Bob Dylan
The 30th Anniversary Concert Celebration

Various Artists

You can make fun of his voice and scratch your noggin about his seemingly dour demeanor, but the one thing everyone seems to agree on about Bob Dylan is that he’s written some of the greatest songs in history. Look at one of his earliest: “Blowin’ In the Wind” is easy on the ears and asks a series of rhetorical questions, searching for answers, in front of your face, or off in a distance, unreachable, blowing in the wind. It was initially called a protest song (a claim Dylan vehemently denies) and performed in earnest by Peter, Paul & Mary. How the then-21-year-old folk singer stumbled upon such a simple, yet profound sense of the times explains why 30 years later in 1992, some of music’s biggest and brightest came together for The 30th Anniversary Concert Celebration to honor the songs and the man who wrote them.

Staged at New York's Madison Square Garden on October 16, 1992, The 30th Anniversary Concert Celebration was originally issued on CD, cassette, vinyl and VHS in 1993; now, Deluxe Edition double-DVD and Blu-Ray sets with bonus performances and rehearsal footage, plus a double CD with two bonus rehearsal tracks, have ben trotted out by Legacy to relive the day. Of all the all-star concerts the Garden has hosted, this show has to rate as one of the most star-studded. Look at the roster and you’ll see a lot of players who no longer inhibit this planet. There’s George Harrison, making his one and only concert appearance on a U. S. concert stage in the 90s and his last major concert appearance ever. A Dylan fan and close friend, Harrison’s stab at “Absolutely Sweet Marie” is sublime.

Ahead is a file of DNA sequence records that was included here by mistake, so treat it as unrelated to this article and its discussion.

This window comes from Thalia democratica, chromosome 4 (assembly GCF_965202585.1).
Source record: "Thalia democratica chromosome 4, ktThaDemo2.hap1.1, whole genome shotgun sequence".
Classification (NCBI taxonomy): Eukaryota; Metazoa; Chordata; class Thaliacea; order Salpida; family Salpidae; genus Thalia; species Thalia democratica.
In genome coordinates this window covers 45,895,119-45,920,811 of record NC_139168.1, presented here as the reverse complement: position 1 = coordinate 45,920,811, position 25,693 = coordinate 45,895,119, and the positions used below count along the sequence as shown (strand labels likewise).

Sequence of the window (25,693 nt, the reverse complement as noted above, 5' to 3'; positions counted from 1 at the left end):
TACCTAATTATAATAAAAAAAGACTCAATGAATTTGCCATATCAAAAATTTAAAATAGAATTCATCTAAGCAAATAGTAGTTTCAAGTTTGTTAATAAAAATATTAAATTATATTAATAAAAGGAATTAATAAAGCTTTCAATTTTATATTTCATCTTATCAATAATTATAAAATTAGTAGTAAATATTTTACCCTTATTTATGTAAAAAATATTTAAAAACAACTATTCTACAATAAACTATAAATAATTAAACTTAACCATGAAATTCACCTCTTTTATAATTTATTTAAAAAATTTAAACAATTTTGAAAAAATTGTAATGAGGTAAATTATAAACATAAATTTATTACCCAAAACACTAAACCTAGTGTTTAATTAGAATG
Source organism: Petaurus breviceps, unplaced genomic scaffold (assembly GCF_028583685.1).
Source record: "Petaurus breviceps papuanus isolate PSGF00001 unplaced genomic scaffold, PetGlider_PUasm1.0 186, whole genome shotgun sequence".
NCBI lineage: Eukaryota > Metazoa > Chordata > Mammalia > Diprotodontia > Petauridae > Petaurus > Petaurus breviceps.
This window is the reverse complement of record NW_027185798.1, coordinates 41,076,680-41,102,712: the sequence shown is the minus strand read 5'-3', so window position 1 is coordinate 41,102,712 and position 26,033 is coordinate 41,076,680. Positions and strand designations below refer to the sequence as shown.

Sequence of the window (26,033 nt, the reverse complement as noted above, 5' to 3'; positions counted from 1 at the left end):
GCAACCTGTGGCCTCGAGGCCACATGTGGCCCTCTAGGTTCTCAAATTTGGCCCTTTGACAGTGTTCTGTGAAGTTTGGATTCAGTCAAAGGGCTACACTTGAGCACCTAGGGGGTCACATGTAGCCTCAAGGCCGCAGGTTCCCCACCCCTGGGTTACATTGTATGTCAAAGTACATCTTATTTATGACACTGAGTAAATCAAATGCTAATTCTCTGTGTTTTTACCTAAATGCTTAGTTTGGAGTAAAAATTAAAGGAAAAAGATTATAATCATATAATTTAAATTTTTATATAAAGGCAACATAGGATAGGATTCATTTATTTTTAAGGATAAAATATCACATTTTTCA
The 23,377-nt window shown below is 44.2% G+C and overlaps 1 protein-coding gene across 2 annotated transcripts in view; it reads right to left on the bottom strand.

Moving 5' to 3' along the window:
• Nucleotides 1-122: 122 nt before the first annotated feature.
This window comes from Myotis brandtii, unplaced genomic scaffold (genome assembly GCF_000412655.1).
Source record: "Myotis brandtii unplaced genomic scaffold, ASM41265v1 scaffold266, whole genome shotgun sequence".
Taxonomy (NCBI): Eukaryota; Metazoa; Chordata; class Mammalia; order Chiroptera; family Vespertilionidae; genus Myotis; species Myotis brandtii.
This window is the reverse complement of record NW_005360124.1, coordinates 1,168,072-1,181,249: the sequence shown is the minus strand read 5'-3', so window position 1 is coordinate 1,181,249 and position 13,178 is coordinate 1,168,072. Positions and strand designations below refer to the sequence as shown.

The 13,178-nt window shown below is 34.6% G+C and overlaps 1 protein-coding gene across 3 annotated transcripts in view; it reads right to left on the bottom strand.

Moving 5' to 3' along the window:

The range of performers from that night is staggering when you consider Dylan’s influence. The backing band throughout the show features three members of Booker T. & The M.G.'s, G.E. Smith on guitar, and Jim Keltner and Anton Fig on drums. Not too shabby. Lou Reed goes deep on the obscure “Foot Of Pride,” while Johnny Cash and June Carter kick up dust (with Mickey Raphael filling the gaps on harmonica) for a rousing “It Ain’t Me Babe.” Sinéad O'Connor, who two weeks prior tore up a picture of the Pope on Saturday Night Live, was booed, and opted out of singing “I Believe In You,“ instead singing a highly charged av cappela of Bob Marley’s “War.” Her appearance was struck from the 1993 release, but now it’s on the DVD and Blu-ray Disc, drama and all. A rehearsal of “I Believe In You” has been added to the CD. Frankly, their addition adds little value to a show already brimming with talent. Here are the highlights.

Who would have ever guessed that Stevie Wonder would step up for a joyous romp through “Blowin’ in The Wind.” Johnny Winter comes out and kills on “Highway 61 Revisited,” a song he’s had on his setlist for 40 years. Ronnie Wood follows with a nice and steady rendition of “Seven Days,” which he had recorded on his solo album, 1979’s Gimme Some Neck. Neil Young, who called the show “Bobfest,” makes it look easy, as he, Steve Cropper and Donald “Duck” Dunn, who had been touring together at the time, tear through a hearty “All Along The Watch Tower.” The Band, with Rick Danko, Levon Helm, and Garth Hudson, give an impassioned performance of “When I Paint My Masterpiece.”

Roger McGuinn sings “Mr. Tambourine Man” and you understand why the version he did with the Byrds will always be the one people remember. That happens a lot with Dylan’s songs: They can easily become someone else’s. The man of the hour eventually asserts his authority, first by himself for “It's Alright, Ma,” then with McGuinn, Tom Petty, Neil Young, Eric Clapton and George Harrison for “My Back Pages,” followed by “Knockin' On Heaven's Door” with all the show’s participants. Dylan winds it all down with a solemn run through of “Girl Of The North Country.” The 30th Anniversary Concert Celebration aptly honors the life and times of a recording artist and performer who continues to shape and question an ever-changing world.

~ Shawn Perry

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